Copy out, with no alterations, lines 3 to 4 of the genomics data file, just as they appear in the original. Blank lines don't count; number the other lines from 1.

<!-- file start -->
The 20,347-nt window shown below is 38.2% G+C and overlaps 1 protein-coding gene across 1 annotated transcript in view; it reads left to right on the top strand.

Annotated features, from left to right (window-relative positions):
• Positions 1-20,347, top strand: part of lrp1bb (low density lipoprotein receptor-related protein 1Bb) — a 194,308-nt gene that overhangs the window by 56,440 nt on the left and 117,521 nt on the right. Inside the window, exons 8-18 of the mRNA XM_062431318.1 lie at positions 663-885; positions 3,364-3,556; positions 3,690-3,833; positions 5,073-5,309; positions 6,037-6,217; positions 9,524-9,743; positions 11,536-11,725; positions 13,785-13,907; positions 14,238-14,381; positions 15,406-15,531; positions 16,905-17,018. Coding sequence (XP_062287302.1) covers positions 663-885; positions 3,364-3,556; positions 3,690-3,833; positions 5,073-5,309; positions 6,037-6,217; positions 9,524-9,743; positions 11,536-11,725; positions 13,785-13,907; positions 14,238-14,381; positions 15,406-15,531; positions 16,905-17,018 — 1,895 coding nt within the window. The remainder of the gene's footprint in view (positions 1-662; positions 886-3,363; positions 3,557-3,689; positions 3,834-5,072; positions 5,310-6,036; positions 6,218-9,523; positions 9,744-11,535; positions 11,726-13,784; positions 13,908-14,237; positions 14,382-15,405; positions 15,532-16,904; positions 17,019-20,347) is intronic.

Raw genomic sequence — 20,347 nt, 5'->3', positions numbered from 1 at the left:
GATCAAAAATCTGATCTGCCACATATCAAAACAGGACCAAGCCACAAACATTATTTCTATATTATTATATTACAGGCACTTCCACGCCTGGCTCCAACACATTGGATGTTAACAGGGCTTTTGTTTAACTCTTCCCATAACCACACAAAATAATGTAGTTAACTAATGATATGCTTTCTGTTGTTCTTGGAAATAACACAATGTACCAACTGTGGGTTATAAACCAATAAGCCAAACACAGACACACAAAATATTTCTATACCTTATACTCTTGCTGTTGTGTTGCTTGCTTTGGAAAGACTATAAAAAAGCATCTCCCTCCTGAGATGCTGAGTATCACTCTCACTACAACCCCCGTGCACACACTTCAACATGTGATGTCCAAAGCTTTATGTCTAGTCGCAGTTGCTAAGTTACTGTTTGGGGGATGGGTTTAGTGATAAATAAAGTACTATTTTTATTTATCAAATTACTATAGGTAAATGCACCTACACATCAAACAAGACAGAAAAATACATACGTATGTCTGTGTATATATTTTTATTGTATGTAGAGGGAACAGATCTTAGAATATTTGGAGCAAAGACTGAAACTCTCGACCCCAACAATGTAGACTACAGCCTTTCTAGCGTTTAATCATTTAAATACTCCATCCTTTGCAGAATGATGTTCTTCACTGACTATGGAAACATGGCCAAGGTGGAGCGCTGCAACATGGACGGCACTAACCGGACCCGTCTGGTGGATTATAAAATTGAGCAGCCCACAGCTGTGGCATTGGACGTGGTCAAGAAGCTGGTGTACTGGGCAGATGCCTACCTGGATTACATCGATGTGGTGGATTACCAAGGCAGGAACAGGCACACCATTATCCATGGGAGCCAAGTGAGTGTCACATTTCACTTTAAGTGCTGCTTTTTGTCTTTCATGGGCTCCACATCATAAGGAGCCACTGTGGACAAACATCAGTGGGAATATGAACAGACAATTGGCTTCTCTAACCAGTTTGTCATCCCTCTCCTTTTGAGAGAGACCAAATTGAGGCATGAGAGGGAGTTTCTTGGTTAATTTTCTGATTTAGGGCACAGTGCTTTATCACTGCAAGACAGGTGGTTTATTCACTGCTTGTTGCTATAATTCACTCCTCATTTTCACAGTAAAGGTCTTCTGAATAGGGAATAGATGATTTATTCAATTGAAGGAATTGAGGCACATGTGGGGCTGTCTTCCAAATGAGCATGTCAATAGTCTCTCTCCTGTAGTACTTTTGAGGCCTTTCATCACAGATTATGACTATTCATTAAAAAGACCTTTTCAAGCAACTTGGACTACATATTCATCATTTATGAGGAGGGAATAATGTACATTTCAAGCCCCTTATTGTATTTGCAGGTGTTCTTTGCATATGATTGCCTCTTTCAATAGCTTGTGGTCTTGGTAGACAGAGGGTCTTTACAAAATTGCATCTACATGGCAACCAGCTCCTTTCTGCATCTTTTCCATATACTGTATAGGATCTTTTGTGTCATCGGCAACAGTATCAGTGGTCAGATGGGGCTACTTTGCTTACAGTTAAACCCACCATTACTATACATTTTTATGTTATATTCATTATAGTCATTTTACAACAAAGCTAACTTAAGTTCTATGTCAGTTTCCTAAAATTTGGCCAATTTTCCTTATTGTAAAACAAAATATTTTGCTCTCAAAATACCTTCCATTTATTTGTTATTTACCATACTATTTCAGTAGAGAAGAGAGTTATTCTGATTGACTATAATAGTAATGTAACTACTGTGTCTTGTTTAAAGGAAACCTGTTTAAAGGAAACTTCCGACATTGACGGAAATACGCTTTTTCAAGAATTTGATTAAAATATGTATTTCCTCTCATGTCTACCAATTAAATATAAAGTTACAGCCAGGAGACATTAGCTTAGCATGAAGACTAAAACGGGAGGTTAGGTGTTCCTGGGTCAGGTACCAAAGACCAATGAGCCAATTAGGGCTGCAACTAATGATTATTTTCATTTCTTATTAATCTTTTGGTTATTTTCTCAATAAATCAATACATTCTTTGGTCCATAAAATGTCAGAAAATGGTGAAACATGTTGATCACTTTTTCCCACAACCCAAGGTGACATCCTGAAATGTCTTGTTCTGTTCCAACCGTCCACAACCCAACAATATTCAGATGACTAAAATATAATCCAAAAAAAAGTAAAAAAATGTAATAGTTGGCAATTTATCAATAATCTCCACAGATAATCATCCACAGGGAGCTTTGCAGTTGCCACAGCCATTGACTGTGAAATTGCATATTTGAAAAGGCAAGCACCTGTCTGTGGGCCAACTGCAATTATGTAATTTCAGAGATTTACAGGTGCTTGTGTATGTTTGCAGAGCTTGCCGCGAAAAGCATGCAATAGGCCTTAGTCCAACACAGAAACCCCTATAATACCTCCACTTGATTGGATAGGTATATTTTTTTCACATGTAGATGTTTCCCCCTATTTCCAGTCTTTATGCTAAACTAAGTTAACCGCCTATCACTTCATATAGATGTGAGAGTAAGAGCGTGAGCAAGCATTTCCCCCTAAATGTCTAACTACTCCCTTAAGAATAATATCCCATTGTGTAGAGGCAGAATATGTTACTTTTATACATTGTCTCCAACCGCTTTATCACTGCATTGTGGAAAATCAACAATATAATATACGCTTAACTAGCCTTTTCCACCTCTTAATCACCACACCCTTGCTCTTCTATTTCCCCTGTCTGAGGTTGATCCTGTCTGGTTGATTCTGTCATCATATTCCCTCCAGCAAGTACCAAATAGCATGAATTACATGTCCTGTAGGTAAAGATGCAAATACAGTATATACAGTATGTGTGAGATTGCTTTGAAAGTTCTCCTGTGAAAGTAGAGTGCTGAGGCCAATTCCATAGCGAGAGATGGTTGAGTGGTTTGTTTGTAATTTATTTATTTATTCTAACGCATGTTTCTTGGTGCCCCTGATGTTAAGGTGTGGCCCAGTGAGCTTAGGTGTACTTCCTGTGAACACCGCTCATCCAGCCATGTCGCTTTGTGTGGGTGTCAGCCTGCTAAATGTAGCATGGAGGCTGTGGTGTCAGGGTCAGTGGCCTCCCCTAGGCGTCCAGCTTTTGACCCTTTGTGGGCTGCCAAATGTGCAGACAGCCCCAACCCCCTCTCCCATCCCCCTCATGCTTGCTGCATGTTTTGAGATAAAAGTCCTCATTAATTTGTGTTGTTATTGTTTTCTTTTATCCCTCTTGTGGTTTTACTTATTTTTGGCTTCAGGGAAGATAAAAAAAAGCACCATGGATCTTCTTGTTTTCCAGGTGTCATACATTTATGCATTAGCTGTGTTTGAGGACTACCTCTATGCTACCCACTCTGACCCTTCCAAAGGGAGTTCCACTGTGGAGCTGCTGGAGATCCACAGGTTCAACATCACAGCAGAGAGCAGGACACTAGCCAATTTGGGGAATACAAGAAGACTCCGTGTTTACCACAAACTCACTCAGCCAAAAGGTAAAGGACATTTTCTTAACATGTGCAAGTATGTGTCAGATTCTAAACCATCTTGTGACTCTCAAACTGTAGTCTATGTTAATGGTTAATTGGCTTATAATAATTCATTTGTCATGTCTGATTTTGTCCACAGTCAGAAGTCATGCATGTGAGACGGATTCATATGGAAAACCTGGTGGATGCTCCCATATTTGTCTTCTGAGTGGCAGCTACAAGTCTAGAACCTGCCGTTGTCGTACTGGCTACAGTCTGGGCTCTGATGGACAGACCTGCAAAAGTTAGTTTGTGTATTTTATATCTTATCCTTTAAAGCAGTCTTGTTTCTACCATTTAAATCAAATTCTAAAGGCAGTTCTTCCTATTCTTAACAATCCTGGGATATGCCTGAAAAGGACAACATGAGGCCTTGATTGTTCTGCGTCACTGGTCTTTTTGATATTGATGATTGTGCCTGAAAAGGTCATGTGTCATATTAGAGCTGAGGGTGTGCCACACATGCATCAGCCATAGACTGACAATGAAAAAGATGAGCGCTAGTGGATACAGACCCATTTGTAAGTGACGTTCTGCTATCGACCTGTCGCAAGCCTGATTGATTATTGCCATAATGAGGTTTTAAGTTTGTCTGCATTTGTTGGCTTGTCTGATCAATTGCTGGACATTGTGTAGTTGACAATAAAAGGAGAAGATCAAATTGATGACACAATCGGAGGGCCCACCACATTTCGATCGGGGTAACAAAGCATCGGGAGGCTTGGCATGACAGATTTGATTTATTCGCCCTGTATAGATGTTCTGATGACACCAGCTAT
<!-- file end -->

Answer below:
• Positions 1-20,347, top strand: part of lrp1bb (low density lipoprotein receptor-related protein 1Bb) — a 194,308-nt gene that overhangs the window by 56,440 nt on the left and 117,521 nt on the right. Inside the window, exons 8-18 of the mRNA XM_062431318.1 lie at positions 663-885; positions 3,364-3,556; positions 3,690-3,833; positions 5,073-5,309; positions 6,037-6,217; positions 9,524-9,743; positions 11,536-11,725; positions 13,785-13,907; positions 14,238-14,381; positions 15,406-15,531; positions 16,905-17,018. Coding sequence (XP_062287302.1) covers positions 663-885; positions 3,364-3,556; positions 3,690-3,833; positions 5,073-5,309; positions 6,037-6,217; positions 9,524-9,743; positions 11,536-11,725; positions 13,785-13,907; positions 14,238-14,381; positions 15,406-15,531; positions 16,905-17,018 — 1,895 coding nt within the window. The remainder of the gene's footprint in view (positions 1-662; positions 886-3,363; positions 3,557-3,689; positions 3,834-5,072; positions 5,310-6,036; positions 6,218-9,523; positions 9,744-11,535; positions 11,726-13,784; positions 13,908-14,237; positions 14,382-15,405; positions 15,532-16,904; positions 17,019-20,347) is intronic.

Raw genomic sequence — 20,347 nt, 5'->3', positions numbered from 1 at the left: